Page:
Why the Foot Apple Parade? Where did the story come from? What about it inspired you to make a whole show out of it?  

 The Foot Apple Parade is an annual event that I learned of from the legendary San Francisco co(n)median team Coil and Sharpe.  The "Foot Apple”, as it’s name would suggest, is a variety of apple that grows with legs dangling beneath their cores. The apples for some reason can not ripen in the same location where they grow, so they march in great herds to get to the place where the sun will coax them into their rightful maturity. Along the way they stop at a bar, which is actually a worm saloon run by snakes, or possibly worms dressed up like snakes. It’s difficult to say.   And suddenly we are in the Garden of Eden, except for that the sin is not original, but rather cheep imitation, and the trunk of the tree of knowledge is not bark covered and made of wood, but actually fleshy legs leading up to a blemished ass and made of paper mache and time has been made to run in all kinds of cockamamie directions.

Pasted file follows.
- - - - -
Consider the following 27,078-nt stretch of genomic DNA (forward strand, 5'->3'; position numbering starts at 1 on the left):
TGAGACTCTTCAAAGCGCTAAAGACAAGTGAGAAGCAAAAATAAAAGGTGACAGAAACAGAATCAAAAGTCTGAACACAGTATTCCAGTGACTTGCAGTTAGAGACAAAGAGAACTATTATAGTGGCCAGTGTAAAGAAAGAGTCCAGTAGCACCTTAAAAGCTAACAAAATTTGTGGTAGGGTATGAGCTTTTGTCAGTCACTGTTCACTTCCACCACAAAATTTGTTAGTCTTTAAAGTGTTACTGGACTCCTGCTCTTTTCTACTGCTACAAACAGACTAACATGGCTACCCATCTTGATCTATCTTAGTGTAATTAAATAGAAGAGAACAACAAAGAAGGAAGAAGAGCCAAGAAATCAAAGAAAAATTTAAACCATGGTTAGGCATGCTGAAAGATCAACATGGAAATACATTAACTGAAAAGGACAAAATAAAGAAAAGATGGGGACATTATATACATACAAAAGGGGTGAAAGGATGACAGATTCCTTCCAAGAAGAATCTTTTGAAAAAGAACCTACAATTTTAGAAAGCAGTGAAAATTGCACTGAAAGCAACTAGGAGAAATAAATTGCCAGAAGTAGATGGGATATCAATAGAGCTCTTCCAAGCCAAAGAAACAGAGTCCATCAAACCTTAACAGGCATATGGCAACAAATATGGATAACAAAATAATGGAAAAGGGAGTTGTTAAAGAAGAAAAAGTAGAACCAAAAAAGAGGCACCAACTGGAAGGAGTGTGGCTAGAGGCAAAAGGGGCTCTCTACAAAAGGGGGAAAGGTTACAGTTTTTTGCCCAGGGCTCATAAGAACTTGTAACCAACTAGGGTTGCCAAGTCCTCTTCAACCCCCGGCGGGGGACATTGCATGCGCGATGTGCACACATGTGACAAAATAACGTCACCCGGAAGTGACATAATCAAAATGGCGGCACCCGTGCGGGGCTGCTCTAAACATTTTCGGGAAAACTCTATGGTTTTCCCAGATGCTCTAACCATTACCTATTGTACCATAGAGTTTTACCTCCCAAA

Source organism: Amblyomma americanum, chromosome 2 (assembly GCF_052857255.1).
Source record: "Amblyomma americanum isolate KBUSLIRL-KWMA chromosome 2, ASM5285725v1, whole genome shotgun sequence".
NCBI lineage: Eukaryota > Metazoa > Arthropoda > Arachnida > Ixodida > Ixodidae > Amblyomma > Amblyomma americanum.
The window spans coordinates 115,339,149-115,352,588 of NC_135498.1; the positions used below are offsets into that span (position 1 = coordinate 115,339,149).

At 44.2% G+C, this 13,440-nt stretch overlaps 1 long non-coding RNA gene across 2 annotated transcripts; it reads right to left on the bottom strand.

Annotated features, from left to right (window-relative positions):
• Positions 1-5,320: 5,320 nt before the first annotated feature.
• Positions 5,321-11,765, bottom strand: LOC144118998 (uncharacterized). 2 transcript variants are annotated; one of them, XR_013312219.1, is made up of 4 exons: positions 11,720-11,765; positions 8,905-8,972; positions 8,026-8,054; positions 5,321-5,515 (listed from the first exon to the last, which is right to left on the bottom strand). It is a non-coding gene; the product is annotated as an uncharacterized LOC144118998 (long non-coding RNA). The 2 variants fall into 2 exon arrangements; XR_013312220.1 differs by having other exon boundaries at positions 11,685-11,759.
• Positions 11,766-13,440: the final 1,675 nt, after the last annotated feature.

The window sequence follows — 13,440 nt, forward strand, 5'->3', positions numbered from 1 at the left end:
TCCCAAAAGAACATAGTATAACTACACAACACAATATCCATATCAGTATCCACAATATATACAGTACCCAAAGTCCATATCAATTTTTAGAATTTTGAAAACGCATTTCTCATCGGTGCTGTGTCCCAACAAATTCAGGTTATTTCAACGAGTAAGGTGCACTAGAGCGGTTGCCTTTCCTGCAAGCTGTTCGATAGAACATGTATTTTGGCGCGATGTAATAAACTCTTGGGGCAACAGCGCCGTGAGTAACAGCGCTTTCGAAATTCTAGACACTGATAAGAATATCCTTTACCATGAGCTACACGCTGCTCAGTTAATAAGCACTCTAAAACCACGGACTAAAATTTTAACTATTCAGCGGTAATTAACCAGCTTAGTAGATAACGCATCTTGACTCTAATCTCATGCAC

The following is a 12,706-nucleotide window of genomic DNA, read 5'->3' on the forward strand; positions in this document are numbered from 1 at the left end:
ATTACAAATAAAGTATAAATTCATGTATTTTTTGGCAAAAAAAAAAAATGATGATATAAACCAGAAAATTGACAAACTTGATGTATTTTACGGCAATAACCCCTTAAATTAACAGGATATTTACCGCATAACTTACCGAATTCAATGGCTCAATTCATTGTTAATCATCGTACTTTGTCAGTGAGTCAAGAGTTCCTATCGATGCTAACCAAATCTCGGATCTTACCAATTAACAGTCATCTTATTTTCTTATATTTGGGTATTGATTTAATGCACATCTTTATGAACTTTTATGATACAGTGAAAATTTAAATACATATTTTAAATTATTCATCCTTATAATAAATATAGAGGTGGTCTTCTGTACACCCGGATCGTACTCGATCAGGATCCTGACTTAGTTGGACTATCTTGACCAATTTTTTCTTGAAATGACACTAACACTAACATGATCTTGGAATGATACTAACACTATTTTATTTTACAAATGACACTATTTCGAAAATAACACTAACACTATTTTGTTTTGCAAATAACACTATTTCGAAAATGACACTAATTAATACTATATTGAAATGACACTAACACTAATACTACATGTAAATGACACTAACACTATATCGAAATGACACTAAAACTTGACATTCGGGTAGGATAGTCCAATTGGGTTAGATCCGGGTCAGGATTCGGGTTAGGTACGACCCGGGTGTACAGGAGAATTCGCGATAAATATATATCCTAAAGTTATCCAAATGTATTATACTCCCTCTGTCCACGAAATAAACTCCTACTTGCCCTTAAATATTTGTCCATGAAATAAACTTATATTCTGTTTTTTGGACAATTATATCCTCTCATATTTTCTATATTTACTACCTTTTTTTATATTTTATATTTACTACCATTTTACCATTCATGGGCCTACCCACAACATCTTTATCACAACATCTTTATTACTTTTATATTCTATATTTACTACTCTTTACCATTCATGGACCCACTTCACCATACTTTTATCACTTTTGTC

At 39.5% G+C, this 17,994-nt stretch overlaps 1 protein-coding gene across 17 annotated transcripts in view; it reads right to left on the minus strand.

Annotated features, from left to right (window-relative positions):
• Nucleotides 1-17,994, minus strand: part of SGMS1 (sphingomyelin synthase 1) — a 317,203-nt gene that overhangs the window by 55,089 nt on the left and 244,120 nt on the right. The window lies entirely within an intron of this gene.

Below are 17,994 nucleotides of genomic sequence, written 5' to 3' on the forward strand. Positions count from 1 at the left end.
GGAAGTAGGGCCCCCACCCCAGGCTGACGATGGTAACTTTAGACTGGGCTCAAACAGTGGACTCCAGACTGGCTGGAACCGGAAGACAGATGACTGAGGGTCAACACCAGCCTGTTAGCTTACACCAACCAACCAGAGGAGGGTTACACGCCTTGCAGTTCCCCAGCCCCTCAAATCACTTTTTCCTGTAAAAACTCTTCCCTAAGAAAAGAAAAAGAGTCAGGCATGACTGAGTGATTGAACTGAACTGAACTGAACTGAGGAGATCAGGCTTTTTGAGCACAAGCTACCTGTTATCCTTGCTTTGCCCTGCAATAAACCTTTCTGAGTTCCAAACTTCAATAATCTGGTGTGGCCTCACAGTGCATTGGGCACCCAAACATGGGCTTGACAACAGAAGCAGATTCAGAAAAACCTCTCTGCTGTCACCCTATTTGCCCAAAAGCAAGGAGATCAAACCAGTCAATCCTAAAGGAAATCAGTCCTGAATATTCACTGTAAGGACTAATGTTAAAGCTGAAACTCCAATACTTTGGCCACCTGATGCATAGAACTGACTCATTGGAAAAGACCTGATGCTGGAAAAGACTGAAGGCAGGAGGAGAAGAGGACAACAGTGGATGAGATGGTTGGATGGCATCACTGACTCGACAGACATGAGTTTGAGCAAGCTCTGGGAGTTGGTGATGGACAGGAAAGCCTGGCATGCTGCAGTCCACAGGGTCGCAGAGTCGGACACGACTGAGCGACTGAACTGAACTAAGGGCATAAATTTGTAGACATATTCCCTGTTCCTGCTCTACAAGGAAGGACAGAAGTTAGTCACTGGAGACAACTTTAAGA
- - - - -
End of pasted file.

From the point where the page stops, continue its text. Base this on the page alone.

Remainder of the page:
Coil and Sharpe were a duo who would go around and do man on the street interviews for radio in the 60’s that got REALLY WEIRD.   The first time that I heard the Foot Apple piece I was in the passenger seat of a van & by the end of it I was literally on the floor of the van laughing so hard, in total awe.  The second time I heard it I had major visual hallucinations (not drug inspired) and knew that I wanted to summon the Foot Apple Parade into tangible reality.  I also have long had a (until now) unrequited love affair with anthropomorphized food. Anthropomorphized anything really.  I believe that in some way all matter is alive, and faces on things not generally considered alive are both funny and a reminder of all of the history, and energy and potential in “stuff”.  A lot of my work is about our spiritual relationships to material, which is like this catch 22 because spirituality is generally considered to be the opposite of materiality (or pertaining only to those things commonly considered to have souls).  Anyway…I got into this whole narrative of the Foot Apples.


• What originally drew you to puppetry and performance?  Did you always aspire to be an artist "Self Employed by an Asshole"?